West Ham United 2 Liverpool 3
In the end, then, Liverpool didn’t need Luis Suarez.
Part of that, though, was down to the fact West Ham United contributed enough to cover his absence themselves.
Both of Liverpool’s first two scorers were former Upton Park players while the winning strike, of course, was a James Collins own goal.
For Sam Allardyce, it summed up a “bizarre game”.
It’s difficult to deny there were a few other oddities to this match beyond Liverpool ultimately coping so admirably without Suarez. As such, it’s still a little difficult to say whether this represents the progress Brendan Rodgers has been preaching about or a mere aberration. For a start, there is the startling stat this was actually the first time Liverpool have scored after 75 minutes in a league game this season. And they didn’t just get one, but two.
Then, there was the identity of one of the scorers, even beyond his West Ham connections. After a thoroughly disappointing two and a half years at Liverpool, Joe Cole finally had discernible influence at the club as he drilled home superbly to equalise.
Finally, there was the fact that, by the end, Rodgers could argue the Jonjo Shelvey ‘false nine’ experiment worked. If the Liverpool attacker can’t claim the decisive Collins own goal, his presence was enough to pressure the centre-half into the error. Rodgers also praised his movement, which allowed Cole to slip in to equalise.
“That was our idea in terms of when you’ve got that moving number nine,” Rodgers said. “If any of the centre-halves get drawn out, it creates space for the wingers. He [Shelvey] was outstanding. And there was a lot of pressure on him, people trying to compare him to Luis Suarez.
“For us, there was no drama [about losing Suarez]. My focus here was about the collective. We all share the ball, we all share the workload and we’re not asking anyone to do more than anyone else. I had great faith in the players to score goals.”
But, while much was being made of the fact so many former West Ham players turned the game, it is a current one who also attracted the attention of Liverpool that had the biggest influence.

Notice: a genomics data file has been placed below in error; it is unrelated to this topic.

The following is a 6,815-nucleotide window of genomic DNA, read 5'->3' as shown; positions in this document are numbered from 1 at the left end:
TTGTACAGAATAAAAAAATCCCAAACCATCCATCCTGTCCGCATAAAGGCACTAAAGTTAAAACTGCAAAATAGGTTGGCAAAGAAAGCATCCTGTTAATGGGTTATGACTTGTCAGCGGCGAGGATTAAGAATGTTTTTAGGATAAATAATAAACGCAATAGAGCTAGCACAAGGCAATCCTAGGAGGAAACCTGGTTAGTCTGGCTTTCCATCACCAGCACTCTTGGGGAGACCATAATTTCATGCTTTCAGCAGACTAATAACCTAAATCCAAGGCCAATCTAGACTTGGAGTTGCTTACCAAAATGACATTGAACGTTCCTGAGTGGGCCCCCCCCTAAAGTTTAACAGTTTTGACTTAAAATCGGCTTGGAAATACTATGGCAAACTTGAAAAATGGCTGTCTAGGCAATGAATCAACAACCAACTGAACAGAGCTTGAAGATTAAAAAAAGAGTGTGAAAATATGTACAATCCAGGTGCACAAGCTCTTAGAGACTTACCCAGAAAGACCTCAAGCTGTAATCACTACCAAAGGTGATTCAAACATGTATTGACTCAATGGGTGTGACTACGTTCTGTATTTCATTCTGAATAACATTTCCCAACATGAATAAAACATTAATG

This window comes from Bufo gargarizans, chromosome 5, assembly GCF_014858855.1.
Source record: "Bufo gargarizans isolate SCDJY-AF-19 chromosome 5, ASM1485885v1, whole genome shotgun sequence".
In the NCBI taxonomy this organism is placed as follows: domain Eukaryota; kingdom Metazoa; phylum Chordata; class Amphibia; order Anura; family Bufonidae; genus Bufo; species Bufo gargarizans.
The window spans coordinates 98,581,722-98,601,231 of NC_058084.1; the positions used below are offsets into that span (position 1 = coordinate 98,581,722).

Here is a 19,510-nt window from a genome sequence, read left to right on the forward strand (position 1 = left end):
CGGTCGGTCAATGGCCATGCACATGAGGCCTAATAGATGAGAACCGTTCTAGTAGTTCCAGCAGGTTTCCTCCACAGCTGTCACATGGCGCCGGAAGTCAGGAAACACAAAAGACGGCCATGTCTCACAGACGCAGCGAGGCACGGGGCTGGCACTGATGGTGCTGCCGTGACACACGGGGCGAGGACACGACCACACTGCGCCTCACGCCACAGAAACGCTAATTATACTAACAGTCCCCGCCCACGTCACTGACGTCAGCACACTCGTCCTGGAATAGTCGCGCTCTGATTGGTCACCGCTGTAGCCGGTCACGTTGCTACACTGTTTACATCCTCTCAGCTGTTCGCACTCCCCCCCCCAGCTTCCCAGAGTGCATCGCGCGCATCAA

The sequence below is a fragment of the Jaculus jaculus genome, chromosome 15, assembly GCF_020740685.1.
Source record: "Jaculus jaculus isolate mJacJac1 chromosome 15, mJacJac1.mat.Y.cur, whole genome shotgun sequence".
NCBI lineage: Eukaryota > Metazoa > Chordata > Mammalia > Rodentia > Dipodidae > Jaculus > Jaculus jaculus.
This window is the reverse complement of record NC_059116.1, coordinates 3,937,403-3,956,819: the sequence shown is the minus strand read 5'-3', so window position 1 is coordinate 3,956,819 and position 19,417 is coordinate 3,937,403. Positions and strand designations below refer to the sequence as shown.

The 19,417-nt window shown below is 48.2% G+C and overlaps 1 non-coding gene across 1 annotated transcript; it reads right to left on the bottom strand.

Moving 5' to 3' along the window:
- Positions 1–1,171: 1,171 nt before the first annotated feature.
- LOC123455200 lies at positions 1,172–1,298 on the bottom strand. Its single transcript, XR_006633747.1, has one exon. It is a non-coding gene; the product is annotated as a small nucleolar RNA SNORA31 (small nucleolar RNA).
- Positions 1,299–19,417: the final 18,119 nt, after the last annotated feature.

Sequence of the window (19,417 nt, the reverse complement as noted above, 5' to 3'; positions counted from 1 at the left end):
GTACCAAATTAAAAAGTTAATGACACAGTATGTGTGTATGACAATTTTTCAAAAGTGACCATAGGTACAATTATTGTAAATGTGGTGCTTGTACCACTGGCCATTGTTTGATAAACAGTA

Mohamed Diame was on the verge of moving to Anfield before Kenny Dalglish got sacked and it was his hamstring injury here, just four minutes before Cole equalised, which allowed them back into the game. Before then, the dynamic midfielder had been at the centre of every West Ham attack, with his drives forward giving them so much impetus.
As Allardyce said, Diame possesses the “sort of quality that opens opposition up”. The one “silver lining” to what looks a lengthy injury, though, was that it may mean any January interest cools. “I’d sooner have the aggravation of agents and people trying to buy him than doing without him,” Allardyce countered.
On a similar note, Rodgers said Raheem Sterling’s contract situation will “be fine”, as the winger illustrated his own importance with a fine pass to Cole.
Diame had to go off for such openings to come, however. Because, up to then, West Ham had been good value for their lead. Although Glen Johnson had scored the opening goal with a stupendous long-range strike, the home side were beginning to get on top by the time Joe Allen was penalised for handball. Mark Noble put away the penalty before Liverpool buckled under pressure, with Steven Gerrard heading into his own net.
It fit a theme of the day. Rodgers, however, will now hope to change the theme of Liverpool’s campaign.
“We’ve supposedly had an unbelievably bad season,” he joked. “It’s more about how you finish.”
Without Suarez, Liverpool got a bit of a helping hand in that regard yesterday.
WEST HAM UNITED: Jaaskelainen; Reid, Collins, Demel (McCartney 45), O’Brien; Noble, Nolan, Diame (Tomkins 72), Jarvis, Taylor (Maiga 85); Cole.
LIVERPOOL: Reina; Johnson, Skrtel, Agger, Enrique (Cole 27); Lucas (Henderson 70), Allen, (Coates 85) Gerrard; Sterling, Downing, Shelvey.
Referee: Lee Probert (Wiltshere).
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